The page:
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Re: [webcomponents] Encapsulation and defaulting to open vs closed (was in www-style)

From: Alex Russell <slightlyoff@google.com>
Date: Fri, 14 Feb 2014 18:55:58 -0800
Message-ID: <CANr5HFUUkP0_zsoiW6PBXVzyAHq-=TDhQHYYPGPsjVGq_5ySng@mail.gmail.com>
To: Ryosuke Niwa <rniwa@apple.com>
Cc: Webapps WG <public-webapps@w3.org>, Boris Zbarsky <bzbarsky@mit.edu>, Elliott Sprehn <esprehn@chromium.org>
On 14 Feb 2014 17:39, "Ryosuke Niwa" <rniwa@apple.com> wrote:
>
> On Feb 14, 2014, at 5:17 PM, Alex Russell <slightlyoff@google.com> wrote:
>
>> On Fri, Feb 14, 2014 at 3:56 PM, Ryosuke Niwa <rniwa@apple.com> wrote:
>>>
>>> On Feb 14, 2014, at 2:50 PM, Elliott Sprehn <esprehn@chromium.org>
wrote:
>>>>
>>>> On Fri, Feb 14, 2014 at 2:39 PM, Boris Zbarsky <bzbarsky@mit.edu
> wrote:
>>>>>
>>>>> On 2/14/14 5:31 PM, Jonas Sicking wrote:
>>>>>>
>>>>>> Also, I think that the Type 2 encapsulation has the same
>>>>>> characteristics. If the component author does things perfectly and
>>>>>> doesn't depend on any outside code
>>>>>
>>>>>
>>>>> And never invokes any DOM methods on the nodes in the component's
anonymous content.  Which is a pretty strong restriction; I'm having a bit
of trouble thinking of a useful component with this property.
>>>>>
>>>>
>>>> I think my biggest issue with Type-2 is that unlike the languages
cited for providing "private" it's trying to mimic it provides no backdoor
for tools and frameworks to get at private state and at the same time it
doesn't add any security benefits.
>>>
>>>
>>> Except that JavaScript doesn’t have “private”.
>>
>>
>> Right, it only has the stronger form (closures)
>
>
> I don’t think we have the stronger form in that using any builtin objects
and their functions would result in leaking information inside the closure.
>
>>>> Ruby, Python, Java, C# and almost all other modern languages that
provide a private facility for interfaces (as advocated by the Type-2
design) provide a backdoor through reflection to get at the variables and
methods anyway. This allowed innovation like AOP, dependency injection,
convention based frameworks and more.
>>>>
>>>> So if we provide Type-2 I'd argue we _must_ provide some kind of
escape hatch to still get into the ShadowRoot from script. I'm fine
providing some kind of "don't let CSS styles enter me" feature, but hiding
the shadowRoot property from the Element makes no sense.
>>>
>>>
>>> I don’t see how the above two sentences lead to a consolation that we
must provide an escape hatch to get shadow root from script given that such
an escape hatch already exists if the component authors end up using
builtin DOM functions.
>>
>>
>> It's the difference between using "legit" methods and "hacking around
the platform". If it's desirable to allow continued access in these
situations, why isn't .shadowRoot an acceptable speed bump?
>
>
> The point is that it’s NOT ALWAYS desirable to allow continued access.
 We saying that components should have a choice.
>
>> If it's not desirable, isn't the ability to get around the
restriction at all a bug to be fixed (arguing, implicitly, that we should
be investigating stronger primitives that Maciej and I were discussing to
enable Type 4)?
>
>
> Are you also arguing that we should “fix” closures so that you can safely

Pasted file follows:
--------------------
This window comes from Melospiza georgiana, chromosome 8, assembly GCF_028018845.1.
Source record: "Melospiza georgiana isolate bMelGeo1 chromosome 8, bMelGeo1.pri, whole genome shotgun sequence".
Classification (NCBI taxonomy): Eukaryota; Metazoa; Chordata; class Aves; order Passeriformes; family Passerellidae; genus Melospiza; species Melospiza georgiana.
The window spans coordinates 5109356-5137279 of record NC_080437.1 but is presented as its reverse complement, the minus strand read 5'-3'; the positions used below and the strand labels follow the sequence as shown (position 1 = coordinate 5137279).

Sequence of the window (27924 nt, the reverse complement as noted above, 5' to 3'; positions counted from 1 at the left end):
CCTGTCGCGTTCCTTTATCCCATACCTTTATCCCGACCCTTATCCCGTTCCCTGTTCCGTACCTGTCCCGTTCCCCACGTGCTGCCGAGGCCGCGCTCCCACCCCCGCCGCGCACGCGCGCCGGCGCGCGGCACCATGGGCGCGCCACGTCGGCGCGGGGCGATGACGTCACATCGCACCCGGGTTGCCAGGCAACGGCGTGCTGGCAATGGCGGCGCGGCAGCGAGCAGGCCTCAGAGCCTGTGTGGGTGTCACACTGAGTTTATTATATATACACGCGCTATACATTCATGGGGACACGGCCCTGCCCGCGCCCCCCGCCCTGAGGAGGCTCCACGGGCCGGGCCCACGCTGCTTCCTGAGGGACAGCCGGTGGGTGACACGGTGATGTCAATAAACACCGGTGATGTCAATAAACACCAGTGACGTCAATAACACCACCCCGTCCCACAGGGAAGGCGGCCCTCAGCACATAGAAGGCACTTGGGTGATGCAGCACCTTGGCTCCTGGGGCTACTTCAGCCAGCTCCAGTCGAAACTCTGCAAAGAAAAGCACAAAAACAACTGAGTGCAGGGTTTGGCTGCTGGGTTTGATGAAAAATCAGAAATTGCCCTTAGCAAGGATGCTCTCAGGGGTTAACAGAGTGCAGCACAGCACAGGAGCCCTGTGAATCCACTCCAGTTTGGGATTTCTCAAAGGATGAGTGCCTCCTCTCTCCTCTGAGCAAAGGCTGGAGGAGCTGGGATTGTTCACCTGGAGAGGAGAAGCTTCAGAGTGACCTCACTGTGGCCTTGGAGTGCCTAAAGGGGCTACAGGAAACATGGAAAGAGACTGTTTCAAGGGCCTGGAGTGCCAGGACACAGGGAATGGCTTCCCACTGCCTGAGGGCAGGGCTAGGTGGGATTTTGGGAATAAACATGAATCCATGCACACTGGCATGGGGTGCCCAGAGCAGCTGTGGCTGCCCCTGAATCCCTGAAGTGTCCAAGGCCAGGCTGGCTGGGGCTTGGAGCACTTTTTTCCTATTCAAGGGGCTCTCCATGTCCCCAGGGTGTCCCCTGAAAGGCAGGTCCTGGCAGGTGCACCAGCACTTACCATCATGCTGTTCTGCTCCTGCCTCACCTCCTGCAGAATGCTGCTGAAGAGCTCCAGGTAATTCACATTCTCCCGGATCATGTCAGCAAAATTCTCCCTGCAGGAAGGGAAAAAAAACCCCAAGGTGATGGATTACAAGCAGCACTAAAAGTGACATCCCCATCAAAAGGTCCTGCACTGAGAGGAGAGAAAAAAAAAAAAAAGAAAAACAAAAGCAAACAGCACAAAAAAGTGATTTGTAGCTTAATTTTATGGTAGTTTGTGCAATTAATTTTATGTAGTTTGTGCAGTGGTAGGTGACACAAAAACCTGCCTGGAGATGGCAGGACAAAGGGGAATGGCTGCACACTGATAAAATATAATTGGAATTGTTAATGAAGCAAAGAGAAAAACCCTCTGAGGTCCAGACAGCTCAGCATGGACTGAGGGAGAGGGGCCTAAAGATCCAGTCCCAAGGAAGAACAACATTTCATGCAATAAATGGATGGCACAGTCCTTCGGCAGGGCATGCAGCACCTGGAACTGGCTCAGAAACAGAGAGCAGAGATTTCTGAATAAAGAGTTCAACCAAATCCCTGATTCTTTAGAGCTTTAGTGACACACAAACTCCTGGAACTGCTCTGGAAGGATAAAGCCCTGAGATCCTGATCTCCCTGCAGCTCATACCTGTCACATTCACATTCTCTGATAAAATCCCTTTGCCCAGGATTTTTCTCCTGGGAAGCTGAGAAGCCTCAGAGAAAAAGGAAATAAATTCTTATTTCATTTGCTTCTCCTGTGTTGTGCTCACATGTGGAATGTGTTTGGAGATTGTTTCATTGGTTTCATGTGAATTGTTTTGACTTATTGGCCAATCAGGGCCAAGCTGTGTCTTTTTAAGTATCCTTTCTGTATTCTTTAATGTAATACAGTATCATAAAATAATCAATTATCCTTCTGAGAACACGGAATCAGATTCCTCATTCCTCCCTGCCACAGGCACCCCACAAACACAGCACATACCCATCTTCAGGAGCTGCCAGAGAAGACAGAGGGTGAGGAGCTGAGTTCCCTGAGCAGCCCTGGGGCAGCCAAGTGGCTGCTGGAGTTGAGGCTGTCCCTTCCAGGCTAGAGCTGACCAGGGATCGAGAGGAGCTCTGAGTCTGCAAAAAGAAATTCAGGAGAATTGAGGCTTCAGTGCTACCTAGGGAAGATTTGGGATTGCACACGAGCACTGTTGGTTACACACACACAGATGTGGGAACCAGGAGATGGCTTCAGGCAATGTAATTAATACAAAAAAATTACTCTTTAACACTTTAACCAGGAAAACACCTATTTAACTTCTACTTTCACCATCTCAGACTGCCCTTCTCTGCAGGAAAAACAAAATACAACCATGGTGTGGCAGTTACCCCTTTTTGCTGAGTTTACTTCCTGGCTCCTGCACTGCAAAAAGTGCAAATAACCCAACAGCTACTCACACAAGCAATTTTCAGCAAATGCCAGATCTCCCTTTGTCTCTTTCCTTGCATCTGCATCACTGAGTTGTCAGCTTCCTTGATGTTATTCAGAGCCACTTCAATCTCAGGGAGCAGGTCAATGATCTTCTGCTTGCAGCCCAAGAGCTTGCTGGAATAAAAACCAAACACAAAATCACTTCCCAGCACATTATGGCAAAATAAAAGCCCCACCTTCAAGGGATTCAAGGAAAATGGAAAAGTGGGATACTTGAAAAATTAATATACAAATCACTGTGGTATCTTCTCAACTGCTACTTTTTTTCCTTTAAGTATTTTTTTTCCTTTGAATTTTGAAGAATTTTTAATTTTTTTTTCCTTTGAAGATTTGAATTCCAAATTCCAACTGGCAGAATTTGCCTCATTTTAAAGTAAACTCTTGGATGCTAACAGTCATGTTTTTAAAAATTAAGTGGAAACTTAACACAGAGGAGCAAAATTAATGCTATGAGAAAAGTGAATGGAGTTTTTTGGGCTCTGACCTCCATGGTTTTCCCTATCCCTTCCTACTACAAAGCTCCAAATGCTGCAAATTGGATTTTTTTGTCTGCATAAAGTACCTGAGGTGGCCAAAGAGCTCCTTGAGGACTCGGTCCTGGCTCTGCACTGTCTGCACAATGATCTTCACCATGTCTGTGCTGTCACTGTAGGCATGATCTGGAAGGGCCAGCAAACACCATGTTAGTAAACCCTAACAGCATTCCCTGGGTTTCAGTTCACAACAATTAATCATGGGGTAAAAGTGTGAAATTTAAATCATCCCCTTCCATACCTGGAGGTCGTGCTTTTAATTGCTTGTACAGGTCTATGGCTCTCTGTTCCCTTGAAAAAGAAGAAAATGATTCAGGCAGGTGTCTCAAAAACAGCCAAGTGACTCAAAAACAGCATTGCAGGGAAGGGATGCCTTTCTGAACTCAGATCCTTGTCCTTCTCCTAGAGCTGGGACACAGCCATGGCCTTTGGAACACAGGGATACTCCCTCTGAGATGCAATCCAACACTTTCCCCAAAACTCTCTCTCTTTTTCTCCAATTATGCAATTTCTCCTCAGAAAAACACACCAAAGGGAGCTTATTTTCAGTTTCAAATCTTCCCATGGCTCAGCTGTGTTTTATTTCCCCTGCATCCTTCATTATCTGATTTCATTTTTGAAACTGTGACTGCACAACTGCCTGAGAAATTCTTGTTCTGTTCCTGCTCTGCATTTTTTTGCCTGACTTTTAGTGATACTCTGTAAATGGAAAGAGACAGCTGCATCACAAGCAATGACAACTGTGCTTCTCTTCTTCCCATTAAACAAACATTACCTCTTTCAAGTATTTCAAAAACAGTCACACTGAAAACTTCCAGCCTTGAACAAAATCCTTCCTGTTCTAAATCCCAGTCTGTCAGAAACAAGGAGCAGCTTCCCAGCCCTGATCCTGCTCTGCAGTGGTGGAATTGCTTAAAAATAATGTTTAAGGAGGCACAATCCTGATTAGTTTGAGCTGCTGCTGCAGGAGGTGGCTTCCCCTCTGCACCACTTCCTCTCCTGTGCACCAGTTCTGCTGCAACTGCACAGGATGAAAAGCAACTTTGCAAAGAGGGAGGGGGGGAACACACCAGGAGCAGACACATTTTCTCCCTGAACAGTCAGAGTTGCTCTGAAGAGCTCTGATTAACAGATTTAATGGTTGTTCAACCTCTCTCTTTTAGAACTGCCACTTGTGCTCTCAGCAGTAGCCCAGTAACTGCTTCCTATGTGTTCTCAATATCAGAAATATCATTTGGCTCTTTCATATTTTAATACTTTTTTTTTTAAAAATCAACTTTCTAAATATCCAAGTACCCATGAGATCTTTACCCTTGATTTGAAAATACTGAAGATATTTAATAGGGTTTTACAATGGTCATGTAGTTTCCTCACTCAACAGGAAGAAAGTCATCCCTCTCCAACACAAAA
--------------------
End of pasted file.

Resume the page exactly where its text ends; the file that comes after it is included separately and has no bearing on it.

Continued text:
call builtin objects and their methods without leaking information?  If
not, I don’t see why we need to fix this problem only for web components.
>
>>>> We all agree it's not a security boundary and you can go through great
lengths to get into the ShadowRoot if you really wanted, all we've done by
not exposing it is make sure that users include some crazy
jquery-make-shadows-visible.js library so they can build tools like Google
Feedback or use a new framework or polyfill.
>>>
>>>
>>> I don’t think Google Feedback is a compelling use case since all
components on Google properties could simply expose “shadow” property
themselves.
>>
>>
>> So you've written off the massive coordination costs of adding a uniform
to all code across all of Google and, on that basis, have suggested there
isn't really a problem? ISTM that it would be a multi-month (year?) project
to go patch every project in google3 and then wait for them to all deploy
new code.
>
>
> On the other hand, Google representatives have previously argued that
adding template instantiation mechanism into browser isn’t helping anyone,
because framework authors would figure that out better than we can.

This is non sequitur. One relates to a way of implementing a way to
generate something, another with the default access policy of related (but
not identical) things. They are different in kind.

> I have a hard time understanding why anyone would come to conclusion that
forcing every single web components that use template to have:
>
>
this.createShadowRoot().appendChild(document.importNode(template.contents));
>
> is any less desirable than having components that want to expose
shadowRoot to write:
>
> this.shadowRoot = createShadowRoot();
>
>>> Since you have preciously claimed that instantiating a template element
may not be a common pattern for custom elements / web components, I have a
hard time accepting the claim that you’re certain accessing shadow root is
a common coding pattern.
>>
>>
>> Surely as the person asking for the more restricted form, the onus falls
to you to make the argument that the added restrictions show their value.
>
>
> I don’t think it’s fair to say that we’re asking for the more restricted
form since Apple has never agreed to support the more open form (Type I
encapsulation) in the first place.

Wait....what? Either what you want *is* more restricted than Type 1 or it's
not. If it is, the burden falls to you to outline use-cases and identify
users (as type 1 proponents have).
Received on Saturday, 15 February 2014 02:56:26 UTC

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